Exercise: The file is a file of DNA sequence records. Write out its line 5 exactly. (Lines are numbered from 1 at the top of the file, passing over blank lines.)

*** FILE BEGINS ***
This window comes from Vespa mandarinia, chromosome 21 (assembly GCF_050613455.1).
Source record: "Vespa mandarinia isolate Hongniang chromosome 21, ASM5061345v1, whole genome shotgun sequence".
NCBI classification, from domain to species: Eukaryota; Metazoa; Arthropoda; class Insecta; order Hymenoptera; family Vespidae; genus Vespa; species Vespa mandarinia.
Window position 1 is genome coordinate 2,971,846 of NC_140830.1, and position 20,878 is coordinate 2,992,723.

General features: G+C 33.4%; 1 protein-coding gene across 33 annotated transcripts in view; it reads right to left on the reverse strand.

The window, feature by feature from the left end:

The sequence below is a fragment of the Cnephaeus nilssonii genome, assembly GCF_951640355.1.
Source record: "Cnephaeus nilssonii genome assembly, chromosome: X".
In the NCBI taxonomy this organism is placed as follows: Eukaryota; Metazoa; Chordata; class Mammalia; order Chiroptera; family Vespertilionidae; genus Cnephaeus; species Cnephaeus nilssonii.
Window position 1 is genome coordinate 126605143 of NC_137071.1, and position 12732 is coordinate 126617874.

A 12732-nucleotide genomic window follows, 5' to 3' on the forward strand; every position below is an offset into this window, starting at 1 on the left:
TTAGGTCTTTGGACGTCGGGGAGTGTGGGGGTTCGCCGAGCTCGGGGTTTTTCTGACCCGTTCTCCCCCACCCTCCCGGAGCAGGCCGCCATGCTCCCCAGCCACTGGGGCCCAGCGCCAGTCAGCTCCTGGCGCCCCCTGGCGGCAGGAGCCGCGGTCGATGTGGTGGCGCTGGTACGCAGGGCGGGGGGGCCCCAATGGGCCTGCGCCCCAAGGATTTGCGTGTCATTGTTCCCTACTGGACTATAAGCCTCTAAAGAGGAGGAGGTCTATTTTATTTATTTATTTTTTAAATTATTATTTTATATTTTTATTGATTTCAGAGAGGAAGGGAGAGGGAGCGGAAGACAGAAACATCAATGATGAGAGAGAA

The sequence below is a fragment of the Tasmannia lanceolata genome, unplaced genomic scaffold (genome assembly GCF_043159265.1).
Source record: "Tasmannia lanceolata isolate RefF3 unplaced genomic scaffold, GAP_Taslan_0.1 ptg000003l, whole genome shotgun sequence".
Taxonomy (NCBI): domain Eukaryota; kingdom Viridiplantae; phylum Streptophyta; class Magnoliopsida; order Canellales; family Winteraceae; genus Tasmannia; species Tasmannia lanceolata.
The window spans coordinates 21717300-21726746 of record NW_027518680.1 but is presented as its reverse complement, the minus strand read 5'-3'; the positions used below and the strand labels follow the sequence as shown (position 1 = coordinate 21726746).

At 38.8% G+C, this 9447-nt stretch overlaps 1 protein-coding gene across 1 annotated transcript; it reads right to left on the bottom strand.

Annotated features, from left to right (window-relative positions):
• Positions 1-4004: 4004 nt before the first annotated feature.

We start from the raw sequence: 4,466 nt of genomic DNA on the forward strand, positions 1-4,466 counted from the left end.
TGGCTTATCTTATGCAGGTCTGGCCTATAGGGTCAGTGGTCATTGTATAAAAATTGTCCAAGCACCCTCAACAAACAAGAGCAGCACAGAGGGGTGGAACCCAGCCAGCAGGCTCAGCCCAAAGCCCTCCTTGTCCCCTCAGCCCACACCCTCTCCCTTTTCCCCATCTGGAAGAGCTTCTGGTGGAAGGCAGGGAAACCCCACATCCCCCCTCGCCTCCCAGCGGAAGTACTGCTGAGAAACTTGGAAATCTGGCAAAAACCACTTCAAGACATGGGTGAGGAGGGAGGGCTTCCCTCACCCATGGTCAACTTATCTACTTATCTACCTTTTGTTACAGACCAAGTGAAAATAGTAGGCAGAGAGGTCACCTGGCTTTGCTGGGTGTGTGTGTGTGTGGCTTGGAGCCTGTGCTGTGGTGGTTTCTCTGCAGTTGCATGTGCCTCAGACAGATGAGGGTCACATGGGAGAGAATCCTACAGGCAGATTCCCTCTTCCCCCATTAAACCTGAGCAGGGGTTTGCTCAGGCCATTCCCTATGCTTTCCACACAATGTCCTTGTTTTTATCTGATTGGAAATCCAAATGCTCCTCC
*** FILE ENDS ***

General features: G+C 33.4%; 1 protein-coding gene across 33 annotated transcripts in view; it reads right to left on the reverse strand.